The 357-room resort began flying the Hilton flag in 2016 and immediately set about a year-long multi-million- dollar renovation. Today, the Hilton Aruba Caribbean Resort & Casino continues to be Aruba's hospitality standard-bearer, which adds additional peace-of-mind in the COVID era. At the time of our visit, the hotel was operating at twenty-percent capacity. Aruba, which typically hosts fifty-thousand tourists on any given day in July, only had seven-thousand. Clearly, social distancing was never a problem.

A sense of history at the Hilton Aruba pervades, from the vintage photographs scattered throughout to a surprisingly large number of employees who've worked at the resort for decades. For the scores of guests who've been coming year-after-year, this creates a feeling of familiarity that can turn a standard vacation into something more akin to a joyful family reunion.

The 15-acre property boasts lush gardens that separate the hotel from the beach. A walking path winds down from the open- air lobby, past the Mira Solo lobby bar, and the bird garden (don't be surprised if a member of the flock squawks out “hello'” as you pass), and around a pair of large zero-entry pools, before joining a public walking path that extends 2.5-miles along the beach. We set up camp at the ocean's edge, allowing the gentle rustling of the palm leaves that formed the roof of our 'palapa' to lull us into a state of relaxation.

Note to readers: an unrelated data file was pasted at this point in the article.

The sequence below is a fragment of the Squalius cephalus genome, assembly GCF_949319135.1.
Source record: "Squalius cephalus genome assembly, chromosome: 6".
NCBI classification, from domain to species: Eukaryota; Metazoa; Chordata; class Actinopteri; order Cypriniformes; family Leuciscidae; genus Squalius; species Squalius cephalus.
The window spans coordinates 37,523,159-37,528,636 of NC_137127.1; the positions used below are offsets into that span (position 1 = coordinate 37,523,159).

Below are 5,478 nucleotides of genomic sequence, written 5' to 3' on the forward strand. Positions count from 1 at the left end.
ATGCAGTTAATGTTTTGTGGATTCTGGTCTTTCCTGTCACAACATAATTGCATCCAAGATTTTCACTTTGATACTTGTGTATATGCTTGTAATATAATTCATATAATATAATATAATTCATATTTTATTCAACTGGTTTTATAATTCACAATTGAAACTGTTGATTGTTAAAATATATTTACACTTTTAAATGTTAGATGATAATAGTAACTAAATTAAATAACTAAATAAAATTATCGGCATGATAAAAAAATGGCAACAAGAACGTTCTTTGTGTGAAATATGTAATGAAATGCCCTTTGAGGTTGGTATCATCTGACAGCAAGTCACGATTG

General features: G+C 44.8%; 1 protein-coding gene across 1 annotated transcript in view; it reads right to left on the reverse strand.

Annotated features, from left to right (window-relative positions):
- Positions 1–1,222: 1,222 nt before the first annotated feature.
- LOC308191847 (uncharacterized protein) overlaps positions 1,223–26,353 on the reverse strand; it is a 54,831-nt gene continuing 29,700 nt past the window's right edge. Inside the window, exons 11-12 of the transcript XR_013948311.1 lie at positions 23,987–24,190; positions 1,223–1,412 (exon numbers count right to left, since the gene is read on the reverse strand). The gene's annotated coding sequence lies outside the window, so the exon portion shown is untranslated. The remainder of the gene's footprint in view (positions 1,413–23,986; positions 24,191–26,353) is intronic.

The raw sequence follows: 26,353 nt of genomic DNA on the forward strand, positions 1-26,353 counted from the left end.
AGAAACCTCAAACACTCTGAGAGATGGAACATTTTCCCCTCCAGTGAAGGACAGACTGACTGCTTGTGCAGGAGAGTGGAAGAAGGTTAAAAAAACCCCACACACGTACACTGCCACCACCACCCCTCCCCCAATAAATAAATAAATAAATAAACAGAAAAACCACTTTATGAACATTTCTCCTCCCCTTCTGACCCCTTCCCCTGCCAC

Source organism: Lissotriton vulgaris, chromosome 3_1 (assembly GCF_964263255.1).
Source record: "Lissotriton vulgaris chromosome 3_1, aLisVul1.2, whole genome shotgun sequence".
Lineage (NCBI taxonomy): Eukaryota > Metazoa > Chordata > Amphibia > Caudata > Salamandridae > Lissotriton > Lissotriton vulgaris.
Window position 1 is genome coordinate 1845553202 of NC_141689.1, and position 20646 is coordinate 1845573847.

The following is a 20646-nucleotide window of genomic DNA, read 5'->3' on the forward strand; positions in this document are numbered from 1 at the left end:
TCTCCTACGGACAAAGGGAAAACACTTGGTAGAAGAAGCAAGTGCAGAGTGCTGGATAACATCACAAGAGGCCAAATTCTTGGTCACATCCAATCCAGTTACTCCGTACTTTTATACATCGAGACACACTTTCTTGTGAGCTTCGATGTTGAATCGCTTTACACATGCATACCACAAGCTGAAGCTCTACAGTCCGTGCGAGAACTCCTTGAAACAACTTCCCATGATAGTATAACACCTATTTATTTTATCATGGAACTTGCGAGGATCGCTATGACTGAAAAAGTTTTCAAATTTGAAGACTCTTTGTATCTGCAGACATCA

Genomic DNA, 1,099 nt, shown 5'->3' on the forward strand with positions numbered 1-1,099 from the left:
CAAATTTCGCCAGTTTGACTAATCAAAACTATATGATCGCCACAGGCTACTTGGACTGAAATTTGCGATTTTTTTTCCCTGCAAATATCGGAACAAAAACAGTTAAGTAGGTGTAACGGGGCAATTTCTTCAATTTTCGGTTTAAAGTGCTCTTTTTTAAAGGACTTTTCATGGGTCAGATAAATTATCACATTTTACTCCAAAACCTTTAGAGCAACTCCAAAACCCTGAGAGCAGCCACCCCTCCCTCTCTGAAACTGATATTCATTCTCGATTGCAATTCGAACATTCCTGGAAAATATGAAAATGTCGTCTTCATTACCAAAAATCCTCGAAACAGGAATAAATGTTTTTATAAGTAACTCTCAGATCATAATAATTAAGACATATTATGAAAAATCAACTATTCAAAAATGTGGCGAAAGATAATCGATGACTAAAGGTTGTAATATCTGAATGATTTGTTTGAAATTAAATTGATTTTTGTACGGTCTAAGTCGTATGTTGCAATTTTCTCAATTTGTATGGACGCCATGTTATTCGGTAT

There are six onsite dining options, and at each, like the rest of the resort, there are protocols in place to protect guests and staff. Sunset Grille, a modern steakhouse under the operation of affable Executive Chef Matt Boland, sits at the dining options' pinnacle. Originally from New York, Boland has lived on Aruba for three decades and is an outstanding advocate for his craft and the island. If you ask nicely, he may share his favorite site for swimming with green turtles. Just as entertaining at Chef Boland was our server Juan who possesses one of the most infectious laughs I've heard in a long time. At the Hilton Aruba, we quickly learned that the staff's genuine hospitality creates the most memorable experiences.